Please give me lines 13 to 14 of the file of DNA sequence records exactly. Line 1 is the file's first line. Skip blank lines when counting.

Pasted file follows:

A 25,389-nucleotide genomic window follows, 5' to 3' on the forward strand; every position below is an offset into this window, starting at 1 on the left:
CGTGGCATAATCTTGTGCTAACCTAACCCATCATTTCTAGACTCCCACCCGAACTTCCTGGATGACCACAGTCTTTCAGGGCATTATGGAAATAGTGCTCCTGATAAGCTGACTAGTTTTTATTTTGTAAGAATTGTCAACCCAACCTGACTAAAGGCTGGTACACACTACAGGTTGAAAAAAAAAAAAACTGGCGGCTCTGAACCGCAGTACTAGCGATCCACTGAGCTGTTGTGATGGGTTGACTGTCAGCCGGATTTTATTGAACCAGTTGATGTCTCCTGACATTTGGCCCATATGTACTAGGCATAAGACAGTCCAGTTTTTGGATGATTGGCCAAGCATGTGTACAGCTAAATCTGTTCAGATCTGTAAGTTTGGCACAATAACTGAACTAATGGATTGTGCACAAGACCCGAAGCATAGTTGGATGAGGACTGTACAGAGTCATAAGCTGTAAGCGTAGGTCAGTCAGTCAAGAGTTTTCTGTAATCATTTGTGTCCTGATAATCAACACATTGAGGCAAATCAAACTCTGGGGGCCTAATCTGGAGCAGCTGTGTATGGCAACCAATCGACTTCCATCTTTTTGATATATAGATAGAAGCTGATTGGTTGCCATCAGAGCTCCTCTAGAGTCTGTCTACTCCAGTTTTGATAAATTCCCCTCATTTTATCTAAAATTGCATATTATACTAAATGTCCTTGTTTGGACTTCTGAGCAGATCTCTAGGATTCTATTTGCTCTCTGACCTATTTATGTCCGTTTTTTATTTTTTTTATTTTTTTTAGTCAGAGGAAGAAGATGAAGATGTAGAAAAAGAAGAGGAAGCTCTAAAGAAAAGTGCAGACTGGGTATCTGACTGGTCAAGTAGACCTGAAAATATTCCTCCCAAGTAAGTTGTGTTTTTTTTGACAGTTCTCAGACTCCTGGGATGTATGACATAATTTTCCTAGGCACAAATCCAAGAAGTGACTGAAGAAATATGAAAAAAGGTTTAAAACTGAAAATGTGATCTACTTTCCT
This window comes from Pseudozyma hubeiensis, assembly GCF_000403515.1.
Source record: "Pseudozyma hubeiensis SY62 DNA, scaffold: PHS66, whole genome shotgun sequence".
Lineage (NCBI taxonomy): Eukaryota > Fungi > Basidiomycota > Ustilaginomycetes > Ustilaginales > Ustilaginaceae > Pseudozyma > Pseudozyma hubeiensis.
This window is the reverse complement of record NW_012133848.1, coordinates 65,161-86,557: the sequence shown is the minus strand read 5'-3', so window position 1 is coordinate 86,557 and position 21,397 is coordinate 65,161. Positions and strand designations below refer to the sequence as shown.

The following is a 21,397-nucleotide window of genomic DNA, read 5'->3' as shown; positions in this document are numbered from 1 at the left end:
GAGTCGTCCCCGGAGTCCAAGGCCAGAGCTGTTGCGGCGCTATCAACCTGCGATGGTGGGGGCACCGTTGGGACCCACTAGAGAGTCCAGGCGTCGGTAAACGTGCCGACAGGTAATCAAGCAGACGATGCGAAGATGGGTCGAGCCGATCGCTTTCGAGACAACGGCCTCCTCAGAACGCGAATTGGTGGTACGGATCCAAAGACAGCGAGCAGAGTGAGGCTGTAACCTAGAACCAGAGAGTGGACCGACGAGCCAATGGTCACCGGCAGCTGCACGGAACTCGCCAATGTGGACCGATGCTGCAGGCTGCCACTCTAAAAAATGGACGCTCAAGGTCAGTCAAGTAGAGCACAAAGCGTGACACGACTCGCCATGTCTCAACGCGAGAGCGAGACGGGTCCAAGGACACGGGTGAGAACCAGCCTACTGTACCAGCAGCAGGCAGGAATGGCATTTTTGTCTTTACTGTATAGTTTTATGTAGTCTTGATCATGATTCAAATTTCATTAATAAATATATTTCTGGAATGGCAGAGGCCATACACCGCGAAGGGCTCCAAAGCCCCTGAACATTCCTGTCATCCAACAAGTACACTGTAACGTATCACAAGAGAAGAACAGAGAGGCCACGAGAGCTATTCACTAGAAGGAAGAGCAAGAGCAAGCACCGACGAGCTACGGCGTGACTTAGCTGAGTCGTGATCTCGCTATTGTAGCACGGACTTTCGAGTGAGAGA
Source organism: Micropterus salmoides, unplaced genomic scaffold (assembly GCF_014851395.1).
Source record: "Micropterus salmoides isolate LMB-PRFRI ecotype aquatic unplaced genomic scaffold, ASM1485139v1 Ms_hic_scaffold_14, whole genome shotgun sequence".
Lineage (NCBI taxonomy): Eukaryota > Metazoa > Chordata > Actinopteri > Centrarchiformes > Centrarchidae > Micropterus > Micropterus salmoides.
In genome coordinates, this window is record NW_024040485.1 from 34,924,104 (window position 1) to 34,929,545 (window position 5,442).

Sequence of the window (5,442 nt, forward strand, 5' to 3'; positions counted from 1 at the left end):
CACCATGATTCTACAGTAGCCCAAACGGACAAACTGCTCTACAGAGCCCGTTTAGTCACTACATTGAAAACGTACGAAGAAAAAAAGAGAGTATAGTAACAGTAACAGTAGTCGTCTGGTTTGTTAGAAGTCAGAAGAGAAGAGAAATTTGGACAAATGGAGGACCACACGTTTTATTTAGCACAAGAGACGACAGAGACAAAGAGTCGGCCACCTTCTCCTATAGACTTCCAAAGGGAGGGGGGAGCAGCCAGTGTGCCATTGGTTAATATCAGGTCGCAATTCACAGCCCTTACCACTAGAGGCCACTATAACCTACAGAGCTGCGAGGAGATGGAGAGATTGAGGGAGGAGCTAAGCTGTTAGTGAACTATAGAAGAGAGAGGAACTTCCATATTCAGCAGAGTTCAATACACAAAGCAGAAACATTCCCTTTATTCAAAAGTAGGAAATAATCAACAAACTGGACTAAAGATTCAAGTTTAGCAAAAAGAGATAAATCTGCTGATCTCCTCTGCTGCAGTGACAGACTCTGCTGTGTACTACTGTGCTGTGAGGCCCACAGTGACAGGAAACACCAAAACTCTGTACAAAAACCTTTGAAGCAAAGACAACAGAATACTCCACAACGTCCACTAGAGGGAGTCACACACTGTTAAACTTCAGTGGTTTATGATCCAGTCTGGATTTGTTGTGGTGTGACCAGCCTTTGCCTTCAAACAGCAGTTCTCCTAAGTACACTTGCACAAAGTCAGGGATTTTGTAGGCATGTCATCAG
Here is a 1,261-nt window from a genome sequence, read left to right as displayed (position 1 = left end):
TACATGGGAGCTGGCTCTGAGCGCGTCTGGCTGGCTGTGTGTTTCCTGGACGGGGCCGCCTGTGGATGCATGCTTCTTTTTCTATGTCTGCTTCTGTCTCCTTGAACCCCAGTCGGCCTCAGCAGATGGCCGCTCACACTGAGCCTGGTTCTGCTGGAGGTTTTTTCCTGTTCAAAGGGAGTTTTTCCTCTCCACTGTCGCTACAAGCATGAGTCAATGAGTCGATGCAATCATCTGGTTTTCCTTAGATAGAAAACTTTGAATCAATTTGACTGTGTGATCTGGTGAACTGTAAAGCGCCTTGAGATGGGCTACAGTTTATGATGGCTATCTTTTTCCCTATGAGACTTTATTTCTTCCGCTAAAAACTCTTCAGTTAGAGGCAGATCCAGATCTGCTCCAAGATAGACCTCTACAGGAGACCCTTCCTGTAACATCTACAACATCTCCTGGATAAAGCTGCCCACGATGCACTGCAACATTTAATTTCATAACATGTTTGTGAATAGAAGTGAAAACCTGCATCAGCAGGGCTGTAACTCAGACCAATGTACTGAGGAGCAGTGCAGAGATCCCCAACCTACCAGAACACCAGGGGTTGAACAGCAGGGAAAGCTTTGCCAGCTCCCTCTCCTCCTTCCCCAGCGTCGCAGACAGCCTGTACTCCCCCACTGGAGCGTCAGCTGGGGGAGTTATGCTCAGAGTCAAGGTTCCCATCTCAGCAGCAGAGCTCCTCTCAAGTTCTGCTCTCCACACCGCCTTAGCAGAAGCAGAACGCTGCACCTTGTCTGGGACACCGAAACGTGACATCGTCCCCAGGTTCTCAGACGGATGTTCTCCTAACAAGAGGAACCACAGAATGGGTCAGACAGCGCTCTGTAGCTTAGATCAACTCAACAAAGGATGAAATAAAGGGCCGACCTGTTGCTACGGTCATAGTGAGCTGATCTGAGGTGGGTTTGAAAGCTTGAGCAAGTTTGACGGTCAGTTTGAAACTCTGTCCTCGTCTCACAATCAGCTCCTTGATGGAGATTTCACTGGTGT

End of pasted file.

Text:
Sequence of the window (5,442 nt, forward strand, 5' to 3'; positions counted from 1 at the left end):
CACCATGATTCTACAGTAGCCCAAACGGACAAACTGCTCTACAGAGCCCGTTTAGTCACTACATTGAAAACGTACGAAGAAAAAAAGAGAGTATAGTAACAGTAACAGTAGTCGTCTGGTTTGTTAGAAGTCAGAAGAGAAGAGAAATTTGGACAAATGGAGGACCACACGTTTTATTTAGCACAAGAGACGACAGAGACAAAGAGTCGGCCACCTTCTCCTATAGACTTCCAAAGGGAGGGGGGAGCAGCCAGTGTGCCATTGGTTAATATCAGGTCGCAATTCACAGCCCTTACCACTAGAGGCCACTATAACCTACAGAGCTGCGAGGAGATGGAGAGATTGAGGGAGGAGCTAAGCTGTTAGTGAACTATAGAAGAGAGAGGAACTTCCATATTCAGCAGAGTTCAATACACAAAGCAGAAACATTCCCTTTATTCAAAAGTAGGAAATAATCAACAAACTGGACTAAAGATTCAAGTTTAGCAAAAAGAGATAAATCTGCTGATCTCCTCTGCTGCAGTGACAGACTCTGCTGTGTACTACTGTGCTGTGAGGCCCACAGTGACAGGAAACACCAAAACTCTGTACAAAAACCTTTGAAGCAAAGACAACAGAATACTCCACAACGTCCACTAGAGGGAGTCACACACTGTTAAACTTCAGTGGTTTATGATCCAGTCTGGATTTGTTGTGGTGTGACCAGCCTTTGCCTTCAAACAGCAGTTCTCCTAAGTACACTTGCACAAAGTCAGGGATTTTGTAGGCATGTCATCAG